The World Might Be Better Off Without College for Everyone
The above link leads to a very interesting article in "The Atlantic" which is from the book "The Case Against Education: Why the Education System Is a Waste of Time and Money" written by George Mason University economics professor, Bryan Caplan.
Caplan makes a convincing case that while a degree is very definitely of economic value to those who hold them, and
the organizations that dispense them, it is far, far less clear that it is of real value to the organizations that employ the holders of the degrees, and, more importantly, society at large.
According to Caplan, a college degree signals employers that a job applicant has enough of the right stuff
to stick it out for four years, devoting less time and effort, than ever before, to obtain a credential that is becoming ever easier to achieve. As an employer, I can tell you this is a signal of very limited value and particularly if you are not searching strictly within the pool of first-job
While the drive and determination to make it to a degree are not insignificant characteristics that are meaningless to the practical requirements of a job, in today's university environment, they hardly need to be Herculean. Devoting 27 hours a week to the endeavor of achieving a degree is not proof that the applicant will perform well in a 40 hour or more work week on the job, and the performance standards of most employers far exceed those of college professors and administrators. (At it's most ridiculous level this sad fact bears out when employers need to provide college-educated employees with remedial letter writing training)
In reality, the degree is a less a signal that the person holding it has the right stuff
as it is that the person who does not may have too much of the wrong stuff
. Clearly, though the latter relies on generalization and common assumptions. There are all sorts of reasons why a 19 or 20-year-old might find themselves dropping out of college and while a lack of self-discipline is probably the primary one, it's not the only one. Moreover, because a young person crashes and burns upon getting his or her first taste of freedom
doesn't mean that they will never wise up and get back on track.
On top of the dubious value of a degree to signal strength of character, not only does it fail to signal that the applicant is qualified to meet the specific technical requirements of the job they seek, there is little to no evidence that it has actually prepared them to succeed at it.
The volume of applications received by companies for open positions is often staggering and, given the relative ease of applying online for a position, outlining the specific qualifications required simply doesn't stop a great many people from taking the approach of "It's worth a shot. What do I have to lose?" even though they don't possess the required qualifications. Therefore, basic screening is usually necessary to reduce the avalanche of received resumes to a manageable amount. A great many companies make the first cut based on whether or not the applicant has a degree for the signal it sends them. Can it cause them to pass on a diamond in the rough? Absolutely, but they have to start somewhere and the option of interviewing every job applicant is not realistic.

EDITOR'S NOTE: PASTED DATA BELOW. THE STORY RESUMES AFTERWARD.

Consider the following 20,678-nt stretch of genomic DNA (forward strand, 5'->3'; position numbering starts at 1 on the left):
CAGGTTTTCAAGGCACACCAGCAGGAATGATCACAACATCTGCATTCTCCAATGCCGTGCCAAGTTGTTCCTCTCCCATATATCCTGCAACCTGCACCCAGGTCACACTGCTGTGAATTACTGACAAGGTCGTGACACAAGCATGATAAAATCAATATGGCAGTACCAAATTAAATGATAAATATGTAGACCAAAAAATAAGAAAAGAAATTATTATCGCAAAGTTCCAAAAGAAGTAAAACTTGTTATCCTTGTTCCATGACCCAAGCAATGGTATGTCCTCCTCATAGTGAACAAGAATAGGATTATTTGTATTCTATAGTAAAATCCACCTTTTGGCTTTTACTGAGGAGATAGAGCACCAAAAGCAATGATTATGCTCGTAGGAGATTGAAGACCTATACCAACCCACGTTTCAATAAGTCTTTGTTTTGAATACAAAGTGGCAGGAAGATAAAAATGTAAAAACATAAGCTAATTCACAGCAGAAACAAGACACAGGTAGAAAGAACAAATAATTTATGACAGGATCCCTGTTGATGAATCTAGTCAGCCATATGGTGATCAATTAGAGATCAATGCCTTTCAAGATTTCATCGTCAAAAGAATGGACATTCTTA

Since, however, the presence of a degree doesn't mean much more than confirmation that the applicant likely has a minimal level of determination and perseverance, it seems clear that the expense involved with obtaining the means to get past the first filter is far greater than the reliability, of that means, as a predictor of success. It doesn't make economic sense...unless you are the applicant with a college degree or the university selling it.
The employer only needs a first cut filter that will significantly reduce the number of applications ( the degree filter can achieve reductions by sometimes as much as 50%.) Such filters are bound to be basic and binary and if there was one with the same level of reliability but which involved far less expense, employers might use it, but they are not directly incurring that expense and few if any Human Resource departments bother to weigh the impact of their recruiting practices on society at large.
So great amounts of money are being spent on a process that doesn't actually prepare anyone for any but a relatively small number of jobs. This leads to students burdening themselves with incredible amounts of debt which the compensation of the jobs the degree enables them to obtain isn't sufficient to relieve them of the burden for most or all of a key period of time when they are trying to build the foundation of their lives: getting married, starting a family, buying a house etc. And it's not only the students who are heavily burdened, it's their parents, their spouses and children and, indeed, the entire national economy.
A broad spectrum, liberal arts education can be of considerable value to both the individual and society, but the reason young people seek college degrees and why those around them encourage them to do so, is not because of the promise of being a more well-rounded person, it is to be able to land a lucrative job upon graduation.
A degree will enable someone to get a better paying job than someone without one, but it's of little value in terms of their success in that job and it has staggering costs for the individual and society at large.
The system is broken. How do we fix it?